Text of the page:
“Those in the early teen years don't have a clear identity yet. If you are unsure about who you are, what defines you, you tend to look for others to help fill in the gaps.”


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That these forces are at their peak at the time when we put children into secondary school exacerbates the issue, he explains. 

“It's a challenging time to be a teen under any circumstances and then we toss them into increasingly unstructured settings. In that context, a teen absolutely has to have a mate, you can't navigate these unfamiliar school settings all by yourself,” he explains.

“Making and keeping friends is essential. Teens know they need to focus on making sure that they are similar to their friends – the more similar you are, the less likely that friendship is going to break up over some differences. Peer influence minimises the risk that differences might arise because we're changing our behaviours to look more like one another.”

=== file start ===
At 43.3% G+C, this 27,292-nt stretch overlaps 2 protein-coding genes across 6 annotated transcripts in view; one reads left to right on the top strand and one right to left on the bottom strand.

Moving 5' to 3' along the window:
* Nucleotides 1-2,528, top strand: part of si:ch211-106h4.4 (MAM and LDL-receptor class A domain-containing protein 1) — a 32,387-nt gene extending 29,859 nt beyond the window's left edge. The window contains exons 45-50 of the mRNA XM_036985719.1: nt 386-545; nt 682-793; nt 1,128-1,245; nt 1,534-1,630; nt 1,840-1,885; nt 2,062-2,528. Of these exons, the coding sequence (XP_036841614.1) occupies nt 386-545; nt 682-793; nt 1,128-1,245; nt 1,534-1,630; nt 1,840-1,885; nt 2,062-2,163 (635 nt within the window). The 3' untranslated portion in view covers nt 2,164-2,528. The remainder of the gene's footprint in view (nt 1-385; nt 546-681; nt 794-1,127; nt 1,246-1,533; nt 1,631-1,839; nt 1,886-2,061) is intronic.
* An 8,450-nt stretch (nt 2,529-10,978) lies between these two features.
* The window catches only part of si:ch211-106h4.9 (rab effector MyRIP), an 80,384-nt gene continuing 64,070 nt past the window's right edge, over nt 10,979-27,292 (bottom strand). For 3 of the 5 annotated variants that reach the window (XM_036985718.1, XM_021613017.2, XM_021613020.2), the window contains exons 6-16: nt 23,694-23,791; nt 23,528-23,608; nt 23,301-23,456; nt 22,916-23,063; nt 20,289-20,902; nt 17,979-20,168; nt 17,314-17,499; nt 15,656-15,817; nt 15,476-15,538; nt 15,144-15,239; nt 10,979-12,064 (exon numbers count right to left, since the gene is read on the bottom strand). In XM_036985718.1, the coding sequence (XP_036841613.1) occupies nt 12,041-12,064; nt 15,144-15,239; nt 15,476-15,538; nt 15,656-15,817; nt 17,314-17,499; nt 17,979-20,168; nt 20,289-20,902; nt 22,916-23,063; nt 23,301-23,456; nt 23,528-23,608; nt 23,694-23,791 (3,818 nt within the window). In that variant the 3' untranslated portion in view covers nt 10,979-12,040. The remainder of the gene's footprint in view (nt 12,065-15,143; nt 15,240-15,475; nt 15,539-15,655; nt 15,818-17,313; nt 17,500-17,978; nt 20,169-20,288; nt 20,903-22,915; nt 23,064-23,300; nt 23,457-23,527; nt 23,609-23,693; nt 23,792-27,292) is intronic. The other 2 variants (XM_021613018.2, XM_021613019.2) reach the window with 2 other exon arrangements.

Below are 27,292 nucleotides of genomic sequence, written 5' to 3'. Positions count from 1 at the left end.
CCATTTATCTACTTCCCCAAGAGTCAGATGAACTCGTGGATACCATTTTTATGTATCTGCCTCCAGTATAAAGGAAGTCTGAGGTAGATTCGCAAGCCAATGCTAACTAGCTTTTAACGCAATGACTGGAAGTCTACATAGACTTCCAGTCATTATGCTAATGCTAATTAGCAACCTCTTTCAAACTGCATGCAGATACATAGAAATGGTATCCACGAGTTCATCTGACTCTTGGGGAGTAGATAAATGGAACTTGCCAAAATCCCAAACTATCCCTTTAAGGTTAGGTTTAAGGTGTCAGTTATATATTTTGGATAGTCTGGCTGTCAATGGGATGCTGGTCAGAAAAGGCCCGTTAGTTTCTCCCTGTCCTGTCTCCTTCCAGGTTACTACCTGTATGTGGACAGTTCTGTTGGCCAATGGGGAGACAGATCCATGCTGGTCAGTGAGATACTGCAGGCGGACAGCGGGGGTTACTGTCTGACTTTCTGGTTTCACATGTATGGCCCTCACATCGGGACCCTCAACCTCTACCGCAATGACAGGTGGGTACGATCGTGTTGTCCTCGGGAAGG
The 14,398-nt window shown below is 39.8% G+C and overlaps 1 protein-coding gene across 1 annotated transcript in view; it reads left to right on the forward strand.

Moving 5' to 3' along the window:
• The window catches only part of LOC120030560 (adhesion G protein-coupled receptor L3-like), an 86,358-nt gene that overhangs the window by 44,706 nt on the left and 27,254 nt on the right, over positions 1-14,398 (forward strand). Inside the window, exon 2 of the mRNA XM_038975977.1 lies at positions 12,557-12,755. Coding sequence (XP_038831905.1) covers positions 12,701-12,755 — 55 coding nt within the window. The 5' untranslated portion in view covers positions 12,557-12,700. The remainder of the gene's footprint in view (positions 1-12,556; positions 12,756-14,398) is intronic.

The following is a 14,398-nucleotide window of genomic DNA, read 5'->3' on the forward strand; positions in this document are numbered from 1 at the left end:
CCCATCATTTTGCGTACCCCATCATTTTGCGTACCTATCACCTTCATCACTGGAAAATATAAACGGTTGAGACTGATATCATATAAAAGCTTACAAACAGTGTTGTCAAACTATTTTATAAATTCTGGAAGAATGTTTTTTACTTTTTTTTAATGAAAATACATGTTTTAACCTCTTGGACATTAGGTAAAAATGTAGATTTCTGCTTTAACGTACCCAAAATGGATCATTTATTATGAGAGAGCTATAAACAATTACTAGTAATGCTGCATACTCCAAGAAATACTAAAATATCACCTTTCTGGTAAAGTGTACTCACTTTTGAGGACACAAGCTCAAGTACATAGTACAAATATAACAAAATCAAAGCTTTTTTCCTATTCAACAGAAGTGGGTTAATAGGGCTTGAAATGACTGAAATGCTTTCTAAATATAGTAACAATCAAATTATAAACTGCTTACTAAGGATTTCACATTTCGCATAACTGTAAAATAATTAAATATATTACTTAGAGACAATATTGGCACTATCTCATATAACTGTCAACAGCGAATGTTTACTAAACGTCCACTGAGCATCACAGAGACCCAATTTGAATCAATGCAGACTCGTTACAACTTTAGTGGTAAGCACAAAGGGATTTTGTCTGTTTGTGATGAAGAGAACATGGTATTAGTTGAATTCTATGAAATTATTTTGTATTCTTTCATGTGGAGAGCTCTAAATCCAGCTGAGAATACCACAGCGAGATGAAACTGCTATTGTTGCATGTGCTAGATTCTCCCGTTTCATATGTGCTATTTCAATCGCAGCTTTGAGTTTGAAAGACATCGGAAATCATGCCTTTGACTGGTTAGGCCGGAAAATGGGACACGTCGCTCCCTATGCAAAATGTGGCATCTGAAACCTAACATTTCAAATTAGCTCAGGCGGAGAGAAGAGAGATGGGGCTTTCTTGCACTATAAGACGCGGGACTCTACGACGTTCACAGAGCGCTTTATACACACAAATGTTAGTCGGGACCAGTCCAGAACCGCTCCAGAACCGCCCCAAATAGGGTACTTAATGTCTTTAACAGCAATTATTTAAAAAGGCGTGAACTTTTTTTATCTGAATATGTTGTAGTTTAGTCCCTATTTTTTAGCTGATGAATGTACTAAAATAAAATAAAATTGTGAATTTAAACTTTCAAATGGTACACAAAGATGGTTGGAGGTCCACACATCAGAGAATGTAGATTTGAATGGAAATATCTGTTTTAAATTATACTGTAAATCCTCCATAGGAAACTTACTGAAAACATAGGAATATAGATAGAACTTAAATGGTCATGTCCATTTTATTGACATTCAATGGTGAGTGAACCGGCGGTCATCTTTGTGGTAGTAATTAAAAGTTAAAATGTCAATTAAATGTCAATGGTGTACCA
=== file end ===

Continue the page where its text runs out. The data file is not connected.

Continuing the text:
Rules and routines

In schools, we try and make sure that the behaviours mimicked are the ones we want to see. But Laursen says that influencing behaviour from outside those relationships is far more difficult than we may assume. 

For starters, the way teens are influenced can be two-fold.

“There are two different forms of peer influence that a teacher needs to be aware of,” says Laursen. “First, there is peer influence at the group level, which typically includes visible kinds of peer influence behaviours with one person in the lead. Think fashion. Members of the group follow along behind the leader, so influence flows from one to many.